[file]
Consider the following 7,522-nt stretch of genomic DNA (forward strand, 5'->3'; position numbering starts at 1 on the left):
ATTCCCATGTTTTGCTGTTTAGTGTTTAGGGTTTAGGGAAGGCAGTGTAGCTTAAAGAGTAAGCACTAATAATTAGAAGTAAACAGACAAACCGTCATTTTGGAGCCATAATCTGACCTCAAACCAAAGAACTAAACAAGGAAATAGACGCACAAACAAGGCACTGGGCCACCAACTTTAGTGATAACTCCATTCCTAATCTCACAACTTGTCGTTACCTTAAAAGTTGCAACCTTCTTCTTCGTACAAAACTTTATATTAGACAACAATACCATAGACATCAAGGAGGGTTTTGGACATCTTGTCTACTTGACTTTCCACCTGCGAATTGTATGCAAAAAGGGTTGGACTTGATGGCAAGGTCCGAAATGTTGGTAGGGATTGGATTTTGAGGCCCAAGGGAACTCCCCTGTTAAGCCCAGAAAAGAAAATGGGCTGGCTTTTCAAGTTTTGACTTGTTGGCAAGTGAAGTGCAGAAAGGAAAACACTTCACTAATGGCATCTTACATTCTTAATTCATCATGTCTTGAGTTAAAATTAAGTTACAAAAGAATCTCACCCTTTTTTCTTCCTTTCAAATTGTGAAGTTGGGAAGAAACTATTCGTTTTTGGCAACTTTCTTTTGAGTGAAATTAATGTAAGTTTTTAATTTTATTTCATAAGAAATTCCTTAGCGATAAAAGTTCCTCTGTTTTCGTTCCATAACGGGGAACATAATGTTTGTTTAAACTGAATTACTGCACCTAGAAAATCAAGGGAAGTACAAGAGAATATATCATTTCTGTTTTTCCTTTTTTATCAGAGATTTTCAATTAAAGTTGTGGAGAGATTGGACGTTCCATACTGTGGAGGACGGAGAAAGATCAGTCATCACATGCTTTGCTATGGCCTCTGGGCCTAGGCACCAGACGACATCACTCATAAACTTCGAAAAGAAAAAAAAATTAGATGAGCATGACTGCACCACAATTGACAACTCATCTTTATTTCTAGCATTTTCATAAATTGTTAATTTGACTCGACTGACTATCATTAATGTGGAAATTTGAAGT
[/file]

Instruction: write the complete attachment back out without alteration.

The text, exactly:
Consider the following 7,522-nt stretch of genomic DNA (forward strand, 5'->3'; position numbering starts at 1 on the left):
ATTCCCATGTTTTGCTGTTTAGTGTTTAGGGTTTAGGGAAGGCAGTGTAGCTTAAAGAGTAAGCACTAATAATTAGAAGTAAACAGACAAACCGTCATTTTGGAGCCATAATCTGACCTCAAACCAAAGAACTAAACAAGGAAATAGACGCACAAACAAGGCACTGGGCCACCAACTTTAGTGATAACTCCATTCCTAATCTCACAACTTGTCGTTACCTTAAAAGTTGCAACCTTCTTCTTCGTACAAAACTTTATATTAGACAACAATACCATAGACATCAAGGAGGGTTTTGGACATCTTGTCTACTTGACTTTCCACCTGCGAATTGTATGCAAAAAGGGTTGGACTTGATGGCAAGGTCCGAAATGTTGGTAGGGATTGGATTTTGAGGCCCAAGGGAACTCCCCTGTTAAGCCCAGAAAAGAAAATGGGCTGGCTTTTCAAGTTTTGACTTGTTGGCAAGTGAAGTGCAGAAAGGAAAACACTTCACTAATGGCATCTTACATTCTTAATTCATCATGTCTTGAGTTAAAATTAAGTTACAAAAGAATCTCACCCTTTTTTCTTCCTTTCAAATTGTGAAGTTGGGAAGAAACTATTCGTTTTTGGCAACTTTCTTTTGAGTGAAATTAATGTAAGTTTTTAATTTTATTTCATAAGAAATTCCTTAGCGATAAAAGTTCCTCTGTTTTCGTTCCATAACGGGGAACATAATGTTTGTTTAAACTGAATTACTGCACCTAGAAAATCAAGGGAAGTACAAGAGAATATATCATTTCTGTTTTTCCTTTTTTATCAGAGATTTTCAATTAAAGTTGTGGAGAGATTGGACGTTCCATACTGTGGAGGACGGAGAAAGATCAGTCATCACATGCTTTGCTATGGCCTCTGGGCCTAGGCACCAGACGACATCACTCATAAACTTCGAAAAGAAAAAAAAATTAGATGAGCATGACTGCACCACAATTGACAACTCATCTTTATTTCTAGCATTTTCATAAATTGTTAATTTGACTCGACTGACTATCATTAATGTGGAAATTTGAAGT